That said, Beltran isn’t quite the player he was several years ago; his 2006 efforts added over eight wins above replacement to the Mets, but he’s on pace to be worth roughly half that to his employers this season. Time may not yet have taken its toll on Beltran’s bat, but it has had an impact on his leather and legs. In his prime, Beltran was a superb center fielder and both a prolific and freakishly efficient basestealer; the Beltran of today is a subpar right fielder (though some of his struggles could be attributable to inexperience at the position) and a law-abiding baserunner, though when he does resort to thievery, he still almost always pulls off the heist.
Even at 34, Beltran will be a man among boys in the Giants’ lineup: the difference between his .325 TAv and Aubrey Huff’s .245 is the next-to-largest gap between a team’s first- and second-best hitters with a minimum of 300 plate appearances, second only to the difference between Jose Bautista and Adam Lind, which hardly even counts, given that Bautista was replaced by a replicant in September 2009.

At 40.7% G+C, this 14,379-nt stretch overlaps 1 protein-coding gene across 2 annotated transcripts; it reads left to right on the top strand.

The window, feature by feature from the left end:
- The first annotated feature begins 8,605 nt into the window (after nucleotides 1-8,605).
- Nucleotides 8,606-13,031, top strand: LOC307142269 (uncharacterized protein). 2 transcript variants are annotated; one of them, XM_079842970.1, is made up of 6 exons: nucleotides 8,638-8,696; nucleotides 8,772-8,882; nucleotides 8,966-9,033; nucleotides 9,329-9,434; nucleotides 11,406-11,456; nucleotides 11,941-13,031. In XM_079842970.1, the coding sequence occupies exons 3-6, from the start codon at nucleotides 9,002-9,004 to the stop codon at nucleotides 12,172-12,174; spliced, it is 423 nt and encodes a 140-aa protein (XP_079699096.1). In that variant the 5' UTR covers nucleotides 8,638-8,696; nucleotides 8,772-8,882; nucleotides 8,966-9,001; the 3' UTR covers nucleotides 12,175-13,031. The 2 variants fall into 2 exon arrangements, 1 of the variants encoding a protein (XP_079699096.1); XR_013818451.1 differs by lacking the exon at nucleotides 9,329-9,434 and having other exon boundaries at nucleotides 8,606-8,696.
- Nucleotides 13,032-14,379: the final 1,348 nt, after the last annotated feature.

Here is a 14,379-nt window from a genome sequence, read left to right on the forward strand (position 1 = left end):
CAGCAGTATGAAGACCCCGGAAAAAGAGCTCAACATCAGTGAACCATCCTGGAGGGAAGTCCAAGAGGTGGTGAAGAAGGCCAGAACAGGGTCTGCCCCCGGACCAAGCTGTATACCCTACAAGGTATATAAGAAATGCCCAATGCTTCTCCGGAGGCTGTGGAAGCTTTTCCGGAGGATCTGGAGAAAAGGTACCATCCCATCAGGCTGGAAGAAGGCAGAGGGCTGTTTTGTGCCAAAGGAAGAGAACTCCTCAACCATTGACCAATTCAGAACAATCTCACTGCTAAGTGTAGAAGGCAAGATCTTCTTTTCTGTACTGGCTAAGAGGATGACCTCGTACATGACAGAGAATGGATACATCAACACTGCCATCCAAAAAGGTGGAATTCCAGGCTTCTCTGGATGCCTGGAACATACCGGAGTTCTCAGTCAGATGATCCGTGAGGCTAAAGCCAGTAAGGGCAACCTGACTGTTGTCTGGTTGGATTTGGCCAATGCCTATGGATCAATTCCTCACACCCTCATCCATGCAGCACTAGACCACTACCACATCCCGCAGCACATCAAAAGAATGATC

Granted, the Giants have some better hitters who haven’t quite cracked that playing time threshold—Pablo Sandoval (.293), Nate Schierholtz (.282), and Pat Burrell (.273), to name a few—but none in the same class as their new right fielder. Actually, only two Giants—Huff and Miguel Tejada—have made as many as 300 plate appearances this season, the lowest total of any team. Either the Giants have had a lot of injuries to position players, or Bruce Bochy has been afraid to write anyone’s name into the lineup on a regular basis (mostly the former, but maybe a bit of both.)